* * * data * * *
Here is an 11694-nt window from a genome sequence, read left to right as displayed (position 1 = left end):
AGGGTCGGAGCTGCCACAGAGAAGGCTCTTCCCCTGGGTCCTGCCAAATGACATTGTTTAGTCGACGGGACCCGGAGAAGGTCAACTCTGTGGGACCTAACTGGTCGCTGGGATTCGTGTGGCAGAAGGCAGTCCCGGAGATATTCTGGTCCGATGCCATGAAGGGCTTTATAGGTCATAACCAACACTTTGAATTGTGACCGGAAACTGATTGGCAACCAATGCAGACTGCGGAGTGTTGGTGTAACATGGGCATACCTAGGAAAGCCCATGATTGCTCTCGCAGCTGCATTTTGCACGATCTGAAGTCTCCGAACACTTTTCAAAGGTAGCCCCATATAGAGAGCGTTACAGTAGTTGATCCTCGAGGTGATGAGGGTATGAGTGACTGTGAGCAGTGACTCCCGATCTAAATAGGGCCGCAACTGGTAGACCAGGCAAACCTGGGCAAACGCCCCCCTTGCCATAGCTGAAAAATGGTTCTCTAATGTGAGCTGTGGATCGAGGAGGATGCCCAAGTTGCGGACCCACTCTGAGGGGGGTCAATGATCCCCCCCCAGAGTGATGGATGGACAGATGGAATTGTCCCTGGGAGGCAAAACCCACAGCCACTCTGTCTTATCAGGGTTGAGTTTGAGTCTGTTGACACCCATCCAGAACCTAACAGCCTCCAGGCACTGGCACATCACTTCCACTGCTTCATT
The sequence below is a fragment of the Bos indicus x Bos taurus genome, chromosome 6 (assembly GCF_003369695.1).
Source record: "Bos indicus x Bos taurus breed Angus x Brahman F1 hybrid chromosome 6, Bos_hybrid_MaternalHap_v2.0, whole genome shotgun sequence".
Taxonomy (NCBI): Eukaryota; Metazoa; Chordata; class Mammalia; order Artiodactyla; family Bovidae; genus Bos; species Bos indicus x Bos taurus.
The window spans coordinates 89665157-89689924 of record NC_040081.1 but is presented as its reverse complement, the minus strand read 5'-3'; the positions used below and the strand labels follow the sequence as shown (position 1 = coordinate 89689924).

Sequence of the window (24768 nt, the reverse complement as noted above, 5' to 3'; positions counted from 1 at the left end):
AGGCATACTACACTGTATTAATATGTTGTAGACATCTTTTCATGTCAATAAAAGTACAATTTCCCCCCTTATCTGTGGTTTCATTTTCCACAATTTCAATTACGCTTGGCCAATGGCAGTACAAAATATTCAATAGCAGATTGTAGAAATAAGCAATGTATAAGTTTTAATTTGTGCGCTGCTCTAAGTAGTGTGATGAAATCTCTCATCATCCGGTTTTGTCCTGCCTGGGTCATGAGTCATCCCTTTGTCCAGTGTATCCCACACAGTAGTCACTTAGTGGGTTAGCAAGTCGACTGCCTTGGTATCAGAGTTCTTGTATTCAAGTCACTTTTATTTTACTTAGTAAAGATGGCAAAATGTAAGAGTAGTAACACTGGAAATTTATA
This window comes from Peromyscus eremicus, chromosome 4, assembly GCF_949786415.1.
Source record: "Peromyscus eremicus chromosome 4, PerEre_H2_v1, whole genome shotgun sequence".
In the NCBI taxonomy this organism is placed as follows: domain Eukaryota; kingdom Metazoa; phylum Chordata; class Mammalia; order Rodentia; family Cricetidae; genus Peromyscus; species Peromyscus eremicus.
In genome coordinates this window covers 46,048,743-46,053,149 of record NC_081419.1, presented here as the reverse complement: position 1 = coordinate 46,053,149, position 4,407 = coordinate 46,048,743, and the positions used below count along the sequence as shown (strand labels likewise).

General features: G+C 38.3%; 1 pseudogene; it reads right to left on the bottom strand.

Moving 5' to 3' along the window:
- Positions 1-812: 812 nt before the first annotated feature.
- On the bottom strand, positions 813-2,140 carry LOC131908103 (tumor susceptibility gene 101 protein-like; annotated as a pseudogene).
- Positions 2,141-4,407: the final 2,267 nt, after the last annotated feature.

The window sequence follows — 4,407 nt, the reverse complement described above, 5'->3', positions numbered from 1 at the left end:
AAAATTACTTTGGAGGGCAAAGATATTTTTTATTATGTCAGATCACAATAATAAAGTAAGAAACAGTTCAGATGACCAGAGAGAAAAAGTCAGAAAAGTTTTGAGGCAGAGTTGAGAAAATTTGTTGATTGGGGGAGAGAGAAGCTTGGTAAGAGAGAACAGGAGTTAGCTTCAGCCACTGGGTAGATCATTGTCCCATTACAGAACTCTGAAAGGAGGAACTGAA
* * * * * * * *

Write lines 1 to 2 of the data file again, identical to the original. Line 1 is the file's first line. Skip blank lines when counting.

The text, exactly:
Here is an 11694-nt window from a genome sequence, read left to right as displayed (position 1 = left end):
AGGGTCGGAGCTGCCACAGAGAAGGCTCTTCCCCTGGGTCCTGCCAAATGACATTGTTTAGTCGACGGGACCCGGAGAAGGTCAACTCTGTGGGACCTAACTGGTCGCTGGGATTCGTGTGGCAGAAGGCAGTCCCGGAGATATTCTGGTCCGATGCCATGAAGGGCTTTATAGGTCATAACCAACACTTTGAATTGTGACCGGAAACTGATTGGCAACCAATGCAGACTGCGGAGTGTTGGTGTAACATGGGCATACCTAGGAAAGCCCATGATTGCTCTCGCAGCTGCATTTTGCACGATCTGAAGTCTCCGAACACTTTTCAAAGGTAGCCCCATATAGAGAGCGTTACAGTAGTTGATCCTCGAGGTGATGAGGGTATGAGTGACTGTGAGCAGTGACTCCCGATCTAAATAGGGCCGCAACTGGTAGACCAGGCAAACCTGGGCAAACGCCCCCCTTGCCATAGCTGAAAAATGGTTCTCTAATGTGAGCTGTGGATCGAGGAGGATGCCCAAGTTGCGGACCCACTCTGAGGGGGGTCAATGATCCCCCCCCAGAGTGATGGATGGACAGATGGAATTGTCCCTGGGAGGCAAAACCCACAGCCACTCTGTCTTATCAGGGTTGAGTTTGAGTCTGTTGACACCCATCCAGAACCTAACAGCCTCCAGGCACTGGCACATCACTTCCACTGCTTCATT